Saturday, June 22, 2024

California Cotton Makes a Comeback as Tomato Acreage Decreases

⋅ BY VICKY BOYD ⋅

California’s cotton acreage is expected to make a huge rebound this season, spurred by lower prices for competing crops and receding Tulare Lake levels.

Cotton plants grow in a field in Merced County near Los Banos. California’s cotton crop is expected to surge this year as farmers switch to the fiber instead of growing processing tomatoes. Photo/Vicky Boyd

But Pima cotton, the premium variety predominantly grown in the state, has its own market challenges and has endured depressed prices for more than two years. With a potentially larger crop this year, the outlook for a market bump isn’t good.

“Pima has been really tough for growers,” said Merced County farmer Aaron Barcellos, who farms diversified crops near Dos Palos.

If growing conditions are ideal this summer, the Pima crop could yield roughly 550,000 to 600,000 500-pound bales, adding more supply to an already sluggish market.

“It would be really tough sledding, and we’re all really concerned,” Barcellos said.

In its March 28 prospective plantings report, the U.S. Department of Agriculture National Agricultural Statistics Service forecast 160,000 acres of cotton in California this year, up from 99,000 acres in 2023, the lowest in state history.

Based on an internal member survey, the Fresno-based California Cotton Ginners and Growers Association predicts even more cotton — 166,000 acres — will be planted, said association President and CEO Roger Isom.

Of that, 135,000 acres will be Pima, also known as extra-long-staple, or ELS, varieties. The remainder is upland varieties. Unlike the rest of the U.S. Cotton Belt, most of the state’s upland cotton is grown for seed.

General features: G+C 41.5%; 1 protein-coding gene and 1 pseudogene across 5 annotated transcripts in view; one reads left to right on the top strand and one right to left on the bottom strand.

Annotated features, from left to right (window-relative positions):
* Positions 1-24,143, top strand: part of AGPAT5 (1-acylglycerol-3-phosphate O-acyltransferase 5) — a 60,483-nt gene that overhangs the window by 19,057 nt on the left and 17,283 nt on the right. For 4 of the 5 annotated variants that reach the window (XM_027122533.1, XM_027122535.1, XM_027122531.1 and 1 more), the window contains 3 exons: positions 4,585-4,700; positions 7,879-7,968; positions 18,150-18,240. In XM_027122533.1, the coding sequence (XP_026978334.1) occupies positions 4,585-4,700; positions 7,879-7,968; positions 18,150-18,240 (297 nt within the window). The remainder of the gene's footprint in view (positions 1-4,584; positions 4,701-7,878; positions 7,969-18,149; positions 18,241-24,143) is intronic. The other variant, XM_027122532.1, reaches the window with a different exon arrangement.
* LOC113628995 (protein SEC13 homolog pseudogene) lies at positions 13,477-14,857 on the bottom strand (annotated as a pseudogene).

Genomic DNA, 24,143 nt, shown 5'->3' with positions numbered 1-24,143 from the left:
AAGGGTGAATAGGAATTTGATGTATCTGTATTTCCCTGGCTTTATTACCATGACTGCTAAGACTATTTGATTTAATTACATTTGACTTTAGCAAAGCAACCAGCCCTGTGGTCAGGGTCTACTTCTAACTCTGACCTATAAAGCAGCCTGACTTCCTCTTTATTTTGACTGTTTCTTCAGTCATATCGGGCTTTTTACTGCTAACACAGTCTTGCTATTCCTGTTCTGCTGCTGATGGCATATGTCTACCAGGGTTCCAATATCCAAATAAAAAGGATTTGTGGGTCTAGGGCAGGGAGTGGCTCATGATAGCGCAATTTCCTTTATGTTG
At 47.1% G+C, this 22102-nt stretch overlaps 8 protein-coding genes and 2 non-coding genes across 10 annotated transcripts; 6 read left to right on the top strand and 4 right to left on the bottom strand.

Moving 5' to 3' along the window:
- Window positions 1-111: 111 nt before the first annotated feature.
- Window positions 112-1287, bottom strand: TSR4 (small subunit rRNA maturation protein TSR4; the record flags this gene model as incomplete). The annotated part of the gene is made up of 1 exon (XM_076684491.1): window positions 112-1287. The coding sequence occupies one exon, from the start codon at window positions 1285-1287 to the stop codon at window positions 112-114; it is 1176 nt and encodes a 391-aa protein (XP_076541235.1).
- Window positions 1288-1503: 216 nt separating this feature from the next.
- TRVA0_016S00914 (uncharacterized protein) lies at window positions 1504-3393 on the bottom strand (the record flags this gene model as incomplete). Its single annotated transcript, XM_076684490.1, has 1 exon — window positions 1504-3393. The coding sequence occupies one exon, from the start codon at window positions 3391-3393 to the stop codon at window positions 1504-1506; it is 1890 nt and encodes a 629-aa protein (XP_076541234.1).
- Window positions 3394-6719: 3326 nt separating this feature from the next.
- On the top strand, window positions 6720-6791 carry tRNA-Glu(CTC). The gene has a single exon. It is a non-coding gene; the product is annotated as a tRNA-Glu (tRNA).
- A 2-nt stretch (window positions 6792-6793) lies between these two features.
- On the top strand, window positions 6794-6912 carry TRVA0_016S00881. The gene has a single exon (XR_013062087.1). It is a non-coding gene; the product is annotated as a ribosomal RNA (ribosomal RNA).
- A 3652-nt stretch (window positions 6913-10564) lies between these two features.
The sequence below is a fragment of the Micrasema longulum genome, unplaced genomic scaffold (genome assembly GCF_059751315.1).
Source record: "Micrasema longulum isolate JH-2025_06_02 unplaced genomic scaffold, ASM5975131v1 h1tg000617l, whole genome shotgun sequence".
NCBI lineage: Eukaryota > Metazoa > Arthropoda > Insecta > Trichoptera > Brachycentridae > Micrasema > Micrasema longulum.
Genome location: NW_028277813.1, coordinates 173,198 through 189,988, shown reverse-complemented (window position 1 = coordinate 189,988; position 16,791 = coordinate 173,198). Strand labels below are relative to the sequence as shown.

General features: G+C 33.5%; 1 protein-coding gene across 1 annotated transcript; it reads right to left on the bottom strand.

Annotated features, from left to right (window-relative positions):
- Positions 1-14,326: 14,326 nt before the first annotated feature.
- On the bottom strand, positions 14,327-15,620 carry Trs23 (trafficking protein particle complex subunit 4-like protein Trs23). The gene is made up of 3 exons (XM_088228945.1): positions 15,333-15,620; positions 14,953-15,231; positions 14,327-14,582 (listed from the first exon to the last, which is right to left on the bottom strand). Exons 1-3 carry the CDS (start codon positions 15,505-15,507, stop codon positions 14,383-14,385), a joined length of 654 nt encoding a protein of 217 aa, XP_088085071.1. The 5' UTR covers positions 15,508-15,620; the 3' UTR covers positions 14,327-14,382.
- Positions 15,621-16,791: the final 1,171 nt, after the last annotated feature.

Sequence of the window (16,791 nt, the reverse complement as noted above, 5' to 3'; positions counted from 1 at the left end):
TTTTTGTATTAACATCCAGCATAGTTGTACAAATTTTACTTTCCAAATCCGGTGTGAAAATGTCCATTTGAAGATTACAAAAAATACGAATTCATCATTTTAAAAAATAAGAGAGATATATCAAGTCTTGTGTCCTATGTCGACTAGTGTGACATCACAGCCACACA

Nationwide, growers are expected to plant about 10.6 million acres of mostly upland varieties this year, up about 4% from 2023, according to the USDA forecast.

Isom pointed to two main reasons for the state’s expected larger cotton acreage this year: In 2023, processing tomato canneries aggressively courted producers with record-high contracts of $138 per ton. This lured many away from cotton and into tomatoes, he said.

But tomato canneries contracted for fewer acres at $112.50 per ton this year, and garlic prices are lower. This made cotton more attractive, Isom said.

In addition, last year’s near-record rains and the reappearance of Tulare Lake flooded thousands of acres of historic cotton ground. Water levels have since receded, opening much of that ground to planting again.

Barcellos said he doubled his cotton acres this year compared to 2023, because of economics and few alternative crop options. In addition, he lost a processing tomato contract.

A tractor works a young cotton field in Merced County. Cotton is regarded as a less expensive crop to grow than processing tomatoes. Still, some cotton farmers are grappling with disappointing water deliveries, along with high interest rates and other market challenges. Photo/Vicky Boyd

“I had to find something to do with that ground,” he said.